Burqa Ban – For the Greater Good?

With the surge of asylum seeker in Germany, Chancellor Angela Merkel has called for a ban on full-faced vein’s “wherever possible.”Based on the Statista poll below, more than half of the Germans polled voted in favor the ban, while more than half of the Americans poll voted for people having the choice to choose their clothing.

Infographic: Strong Support For A Burqa Ban In Germany | Statista
You will find more statistics at Statista

From an American perspective who is not surprised by the American results, my thought is that dressing a certain way does not mean you are going to act a certain way; actions define us more than our clothing. Likewise, wearing a burqa won’t mean that you are a terrorist or are affiliated with them.

As attitudes change towards immigration both in the United States and abroad, I wonder how this ban will affect the country’s security. Will immigration-related crimes go down? Will this bill inspire more anti-Muslim sentiments?

A Reminder that it is OK to Protest

“Why don’t these people stop protesting?”

After the election of Donald Trump by the people/the electoral college, there have been a number of Trump supporters who do not understand why people are protesting. If you lean left politically and are surrounded by like-minded individuals, you may not understand this. However, for those of us who know, or share DNA with, people who are Trump supporters, it won’t be unheard of for those people to be complaining about protesters.

A few things come across when I hear these statements. First of which is that as Americans, we have a First Amendment right to protest. It can be confusing for our country to so strictly interpret the Second Amendment right to bear arms and not hold freedom of speech to the same standard, especially when gun crimes take so many lives, and freedom of speech does not. The First Amendment is the pillar of our democracy and protesting is exercising this important right.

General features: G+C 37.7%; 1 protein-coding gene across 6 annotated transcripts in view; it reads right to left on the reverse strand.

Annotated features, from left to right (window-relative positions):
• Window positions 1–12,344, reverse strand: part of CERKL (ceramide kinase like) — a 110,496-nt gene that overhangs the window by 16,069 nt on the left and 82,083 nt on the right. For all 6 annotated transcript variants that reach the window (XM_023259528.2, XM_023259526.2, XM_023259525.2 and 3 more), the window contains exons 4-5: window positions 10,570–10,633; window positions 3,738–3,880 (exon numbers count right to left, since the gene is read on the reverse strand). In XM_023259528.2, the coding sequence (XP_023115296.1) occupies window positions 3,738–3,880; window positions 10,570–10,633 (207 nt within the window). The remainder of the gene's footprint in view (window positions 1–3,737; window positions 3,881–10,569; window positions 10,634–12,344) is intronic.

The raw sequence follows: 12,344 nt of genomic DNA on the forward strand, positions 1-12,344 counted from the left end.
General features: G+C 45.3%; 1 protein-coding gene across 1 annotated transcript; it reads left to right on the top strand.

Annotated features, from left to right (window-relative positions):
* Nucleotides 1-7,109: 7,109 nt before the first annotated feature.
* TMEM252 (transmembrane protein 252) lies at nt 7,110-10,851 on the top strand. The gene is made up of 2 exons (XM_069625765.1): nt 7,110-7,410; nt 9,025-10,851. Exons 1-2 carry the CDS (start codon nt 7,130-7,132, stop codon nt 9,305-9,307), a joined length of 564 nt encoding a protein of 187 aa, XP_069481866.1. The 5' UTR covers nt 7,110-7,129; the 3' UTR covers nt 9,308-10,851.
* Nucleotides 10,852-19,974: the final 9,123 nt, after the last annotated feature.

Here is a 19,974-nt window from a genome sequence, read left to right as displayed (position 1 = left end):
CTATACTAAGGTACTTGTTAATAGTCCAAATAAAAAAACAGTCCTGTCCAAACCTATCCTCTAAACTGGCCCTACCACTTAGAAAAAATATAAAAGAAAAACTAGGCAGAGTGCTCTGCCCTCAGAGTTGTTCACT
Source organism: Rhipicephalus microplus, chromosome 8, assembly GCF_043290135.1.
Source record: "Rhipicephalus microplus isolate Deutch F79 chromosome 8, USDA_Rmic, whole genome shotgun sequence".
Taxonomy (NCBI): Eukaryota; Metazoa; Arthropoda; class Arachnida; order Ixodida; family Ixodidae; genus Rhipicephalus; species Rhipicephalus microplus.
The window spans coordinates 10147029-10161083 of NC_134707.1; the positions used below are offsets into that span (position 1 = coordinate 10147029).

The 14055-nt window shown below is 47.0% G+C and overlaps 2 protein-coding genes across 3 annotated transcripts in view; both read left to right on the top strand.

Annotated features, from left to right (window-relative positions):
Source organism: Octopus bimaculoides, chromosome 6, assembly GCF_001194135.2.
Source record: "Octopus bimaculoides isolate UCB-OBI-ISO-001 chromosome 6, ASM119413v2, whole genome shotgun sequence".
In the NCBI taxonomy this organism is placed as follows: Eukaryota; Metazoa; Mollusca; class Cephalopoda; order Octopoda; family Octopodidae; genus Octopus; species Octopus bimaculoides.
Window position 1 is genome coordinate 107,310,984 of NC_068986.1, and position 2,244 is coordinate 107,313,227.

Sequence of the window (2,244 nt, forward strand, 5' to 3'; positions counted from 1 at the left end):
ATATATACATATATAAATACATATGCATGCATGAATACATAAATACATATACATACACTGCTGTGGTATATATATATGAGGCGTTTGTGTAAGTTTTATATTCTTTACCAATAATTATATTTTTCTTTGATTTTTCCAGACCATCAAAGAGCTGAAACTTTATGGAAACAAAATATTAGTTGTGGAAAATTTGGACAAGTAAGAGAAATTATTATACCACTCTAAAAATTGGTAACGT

For those right-wingers thinking “duh,” I wanted to give you this reminder as a segway into the meaty reasons as to why people are protesting.*

  1. He does not come across as presidential in the vain sense. It is true he has no political experience so it can be understood that his speeches won’t sound as rehearsed, but all too many people believe that he looks like a “cheeto.” This is a far cry from the days of JFK. If you think this sounds stupid, remember that Nixon lost to JFK due to his appearance on the their last debate. Appearance aside, he has sounded belligerent during debates – not something you even want to look at for 4 years.
  2. He has bragged about sexually assaulting women and has had numerous women claiming that he has acted inappropriately towards them. Sure, they may be allegations but when they come in massive numbers, at least some of them statistically have to be true. Look at Bill Cosby. Also, studies have shown that 95% and upwards of sexual assault allegations are proven to be true.
  3. Having the KKK on your side is never a good sign. Republicans can say all they want that Trump did not want this support but if the KKK supports your ideal, then there is a problem.

Unfortunately, if I were to list out all of the reasons, this would no longer be a blog post but a book. I think it is important to remember that even if you voted for Trump, you CAN still be a good person, but more than half of the election voters (get it, because Clinton won the popular vote?) is simply upset because you voted for a person who represents racist, misogynistic, xenophobic ideals. If you supported him, even for reasons that you think are the “right reasons,” you encouraged a way of thinking towards our fellow humans that may set us back 50 years. If you believe this, then being angry and ready to protest is the most natural reaction!

*Note: This is a post about Donald Trump and not about Hilary Clinton. For those who may think that this post is intended to place Clinton on a pedestal, this is not my intention. This post is an explanation of why people have felt compelled to protest against Trump.

 

 

7 Things that Surprised Me About Germany and German Culture

My 10 days abroad  in Germany were a success. Sometimes my days were dauntingly long but nonetheless, I came out learning a lot more than I thought I would. This is mainly because I spent 6 days of my vacation volunteering at a small village called Laubach (app. 1 hour away from Frankfurt). However, my first impression of Germany continued until the end of the program…

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Where I stayed in Laubach. It reminded me of home so much!
  1. The landscape of the northern part of Germany (and perhaps all of Germany), is very much the landscape that we see in New England. You will find lush, green forests and after spending many hours walking with German students in them, it felt at times as though I was in my own backyard.